Musical scores contain all kinds of information, most of it explicit: I want this played softly; I want the duration of the note exactly this long; I want the music to slow down beginning four measures prior to the fermata. But notated scores also convey plenty of implicit meaning: rehearsal letters suggest formal divisions (whether they are intended to or not); and the fonts used for each written instruction convey a great deal of information as well.
The tradition of using italicized text for expressive directions, and plain or bold text for technical instructions such as pizzicato or fingering guides helps associate each category—expressive and technical—with a particular visual style, thus making it that much easier to interpret the instruction while sight reading. Composers who create handwritten scores would do well to consider analogous ways to differentiate between these categories of markings. Likewise, the practice of using plain or bold text for section tempo markings and italics for progressive tempo changes subtly aids in codifying the interplay of motion and stability, traveling and arriving, that the above distinctions make possible.
In vocal music, the International Phonetic Alphabet (or IPA) provides a universal language for writing down most any vocal sound, be it English, Russian, or some stream of nonsense concluded by a croaking vocal fry. The alphabet contains new and unique characters and while time-consuming to absorb, it’s an indispensable tool for composers who wish to explore the timbral potential of the human voice. In a recent composition for choir, I struggled for days with an idea that moved from nonsense to an intelligible text; the solution turned out to be using very different fonts for the English text and IPA syllables. It’s amazing how a seemingly subtle visual cue can often turn a hopeless situation completely around.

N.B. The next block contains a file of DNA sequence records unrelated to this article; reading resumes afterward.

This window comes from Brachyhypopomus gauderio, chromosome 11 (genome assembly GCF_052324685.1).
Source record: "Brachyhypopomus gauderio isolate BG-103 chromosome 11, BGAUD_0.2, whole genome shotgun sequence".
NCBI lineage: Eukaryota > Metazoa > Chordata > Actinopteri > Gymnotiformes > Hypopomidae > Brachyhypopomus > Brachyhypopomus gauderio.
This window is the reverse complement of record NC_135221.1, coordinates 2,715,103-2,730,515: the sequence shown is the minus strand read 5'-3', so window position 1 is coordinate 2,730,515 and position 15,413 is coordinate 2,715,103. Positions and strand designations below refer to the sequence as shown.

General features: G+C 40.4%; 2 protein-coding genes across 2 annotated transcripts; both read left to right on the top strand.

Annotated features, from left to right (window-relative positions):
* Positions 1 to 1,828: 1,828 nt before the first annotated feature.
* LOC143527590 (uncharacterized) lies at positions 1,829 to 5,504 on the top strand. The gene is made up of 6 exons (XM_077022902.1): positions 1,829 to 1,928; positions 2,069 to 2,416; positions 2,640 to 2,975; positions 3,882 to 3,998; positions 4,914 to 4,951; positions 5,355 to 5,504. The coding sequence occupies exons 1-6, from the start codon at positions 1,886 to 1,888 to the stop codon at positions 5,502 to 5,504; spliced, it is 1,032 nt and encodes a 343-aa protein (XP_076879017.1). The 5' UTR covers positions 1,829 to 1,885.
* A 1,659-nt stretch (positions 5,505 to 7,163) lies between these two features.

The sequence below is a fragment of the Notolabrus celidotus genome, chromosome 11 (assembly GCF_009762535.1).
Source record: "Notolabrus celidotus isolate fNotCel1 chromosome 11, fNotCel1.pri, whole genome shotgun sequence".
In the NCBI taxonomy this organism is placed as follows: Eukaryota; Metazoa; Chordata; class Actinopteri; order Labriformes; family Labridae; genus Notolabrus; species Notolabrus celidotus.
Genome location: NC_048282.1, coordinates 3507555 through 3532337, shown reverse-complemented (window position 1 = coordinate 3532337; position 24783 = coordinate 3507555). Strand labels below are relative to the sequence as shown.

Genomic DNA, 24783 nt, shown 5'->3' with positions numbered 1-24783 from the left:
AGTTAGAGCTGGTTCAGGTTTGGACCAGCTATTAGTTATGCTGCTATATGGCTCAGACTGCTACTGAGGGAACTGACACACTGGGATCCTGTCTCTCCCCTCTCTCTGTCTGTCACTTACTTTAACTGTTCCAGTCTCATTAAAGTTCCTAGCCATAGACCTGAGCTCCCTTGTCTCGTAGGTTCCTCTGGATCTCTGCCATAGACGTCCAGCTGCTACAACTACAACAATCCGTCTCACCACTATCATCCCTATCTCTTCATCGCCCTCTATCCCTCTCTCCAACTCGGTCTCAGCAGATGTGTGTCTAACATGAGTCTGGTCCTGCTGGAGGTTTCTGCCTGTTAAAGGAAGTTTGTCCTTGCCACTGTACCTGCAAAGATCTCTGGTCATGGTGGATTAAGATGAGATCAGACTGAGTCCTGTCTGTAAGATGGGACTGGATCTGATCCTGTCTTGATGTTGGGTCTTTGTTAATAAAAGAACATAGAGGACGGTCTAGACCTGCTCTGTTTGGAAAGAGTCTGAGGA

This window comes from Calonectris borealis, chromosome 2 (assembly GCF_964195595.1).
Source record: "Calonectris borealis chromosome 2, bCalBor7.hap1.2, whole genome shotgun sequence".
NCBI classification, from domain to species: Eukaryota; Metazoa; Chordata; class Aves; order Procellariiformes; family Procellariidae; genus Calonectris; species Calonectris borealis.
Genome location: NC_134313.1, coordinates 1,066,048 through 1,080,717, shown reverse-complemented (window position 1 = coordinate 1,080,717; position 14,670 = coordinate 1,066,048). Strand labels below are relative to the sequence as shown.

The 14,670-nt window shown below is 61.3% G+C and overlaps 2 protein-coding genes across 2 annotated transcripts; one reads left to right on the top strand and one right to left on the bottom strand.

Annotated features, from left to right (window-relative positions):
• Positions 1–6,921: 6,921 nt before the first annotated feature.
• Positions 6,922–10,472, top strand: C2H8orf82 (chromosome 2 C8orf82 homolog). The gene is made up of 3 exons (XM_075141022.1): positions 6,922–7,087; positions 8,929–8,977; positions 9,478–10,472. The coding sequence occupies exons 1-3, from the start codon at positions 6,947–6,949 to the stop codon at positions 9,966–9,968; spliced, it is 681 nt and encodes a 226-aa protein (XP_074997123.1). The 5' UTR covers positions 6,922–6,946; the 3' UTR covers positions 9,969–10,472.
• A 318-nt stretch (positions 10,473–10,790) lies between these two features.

It’s pretty geeky to write, think, or read about fonts. But if you’re composing notated music, trust me, paying attention to fonts won’t make you any more of a geek than you already are—and you’ll likely reap some great benefits as a result. Many composers have taken to making their own fonts for harmonic analysis, tablature, or aesthetic enrichment; they’re true “font-huggers” and a real boon to the rest of us when they share their creations. We might not all have the savvy to make our own fonts, but understanding how to use one’s available fonts in order to reinforce concepts and structural details in the music can go a long way to ensure that these items are successfully communicated.